Upon his death, Lendy, a master of Maxim machine guns and cannon at carious engagements against large numbers of amaNdebele warriors, became both hero and villain, criticised in the House of Commons for disgracing the name of an Englishman. Shortly before his death, Lendy had written to Hiram Maxim, the gun’s designer, informing him that his weapon had performed “admirably throughout, although very inferior ammunition was sometimes used.” He added that he did not have any stoppages.


Lendy died in Bulawayo Hospital on 13 January 1894, of causes which are also still debated. It is generally accepted that he died of medical complications arising out of an internal injury sustained while competing in the shot putt. Lendy was a fitness fanatic, invariably carrying around dumbbells for weight training. Some believe it was a case of over indulgence at the hotel at Tati, and the conspiracy theorists would have it that Lendy was poisoned by Dr Jameson, in an attempt by the latter to prevent Lendy from giving evidence at the inquiry into the circumstances at Ft Victoria which gave rise to the Matabele War.


Lendy would, however, for reasons not fully understood, be memorialised in both Rhodesia and England. An obelisk-style memorial was erected in his memory in what was to become the Centenary Park, Selborne Avenue, Bulawayo, carrying the inscription:


TO THE MEMORY OF

CHARLES FREDERICK LENDY

LATE

CAPTAIN ROYAL ARTILLERY

OFFICER COMMANDING ARTILLERY

OF THE B S A C FORCES,

IN THE 1ST MATABELE WAR,

DIED AT BULAWAYO,

JANUARY 13TH 1894.

THIS MONUMENT IS ERECTED

BY HIS FRIENDS & COMRADES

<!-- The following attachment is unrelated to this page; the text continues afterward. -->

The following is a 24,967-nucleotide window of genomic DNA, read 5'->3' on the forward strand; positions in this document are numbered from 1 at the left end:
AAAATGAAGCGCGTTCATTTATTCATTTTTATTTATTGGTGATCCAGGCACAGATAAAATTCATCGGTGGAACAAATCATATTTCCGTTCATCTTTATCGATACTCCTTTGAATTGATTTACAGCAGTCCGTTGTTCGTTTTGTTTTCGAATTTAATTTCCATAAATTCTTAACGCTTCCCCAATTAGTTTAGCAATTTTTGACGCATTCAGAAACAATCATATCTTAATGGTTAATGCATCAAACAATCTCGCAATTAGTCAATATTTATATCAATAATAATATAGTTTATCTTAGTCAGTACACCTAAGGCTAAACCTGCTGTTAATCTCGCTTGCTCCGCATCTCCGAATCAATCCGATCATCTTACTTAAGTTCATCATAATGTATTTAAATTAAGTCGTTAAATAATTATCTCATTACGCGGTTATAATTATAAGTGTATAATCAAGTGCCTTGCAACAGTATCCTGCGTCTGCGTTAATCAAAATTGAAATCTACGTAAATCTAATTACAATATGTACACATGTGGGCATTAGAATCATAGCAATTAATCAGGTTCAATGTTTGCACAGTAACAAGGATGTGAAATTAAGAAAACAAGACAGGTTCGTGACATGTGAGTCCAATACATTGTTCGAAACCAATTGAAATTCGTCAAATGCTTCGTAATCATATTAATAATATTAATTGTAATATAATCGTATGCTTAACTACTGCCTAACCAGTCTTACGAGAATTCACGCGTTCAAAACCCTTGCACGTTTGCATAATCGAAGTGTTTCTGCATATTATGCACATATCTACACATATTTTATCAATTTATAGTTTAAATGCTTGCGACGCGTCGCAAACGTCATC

A contemporary sketch of the unveiling of Lendy’s memorial in Bulawayo


In the Church of St Mary’s in Sunbury-on-Thames, a brass plaque can be found, in memory of the two Lendy brothers, and in the nearby two-acre Walled Garden, there stands an imposing lion memorial, erected in memory of these two local ‘heroes’.










































Photo thanks Alan Doyle


The epitaph on the Lendy lion memorial reads:




TO THE MEMORY OF CHARLES FREDERICK LENDY CAPTAIN RA

WHO DIED AT BULAWAYO SOUTH AFRICA 15TH JANUARY 1894 AGED 30 FROM THE EFFECTS OF

THE MATABELE CAMPAIGN THROUGHOUT WHICH HE SERVED IN COMMAND OF THE GUNS

WITH INDEFATIGABLE ZEAL AND CONSPICUOUS BRAVERY

























Photo thanks Alan Doyle


Full acknowledgement with grateful thanks to Alan Doyle for his assistance in the research into this early Rhodesian. Alan, an ex-Rhodesian who lives in Sunbury-on-Thames, came across these local Lendy memorials quite by chance. In addition, the book Own Goals by Roger Marston, self-published in 2009, is acknowledged as an additional source, and is recommended for further reading.
































      


Photo by Alan Bryant of Lendy's grave in the Bulawayo Cemetery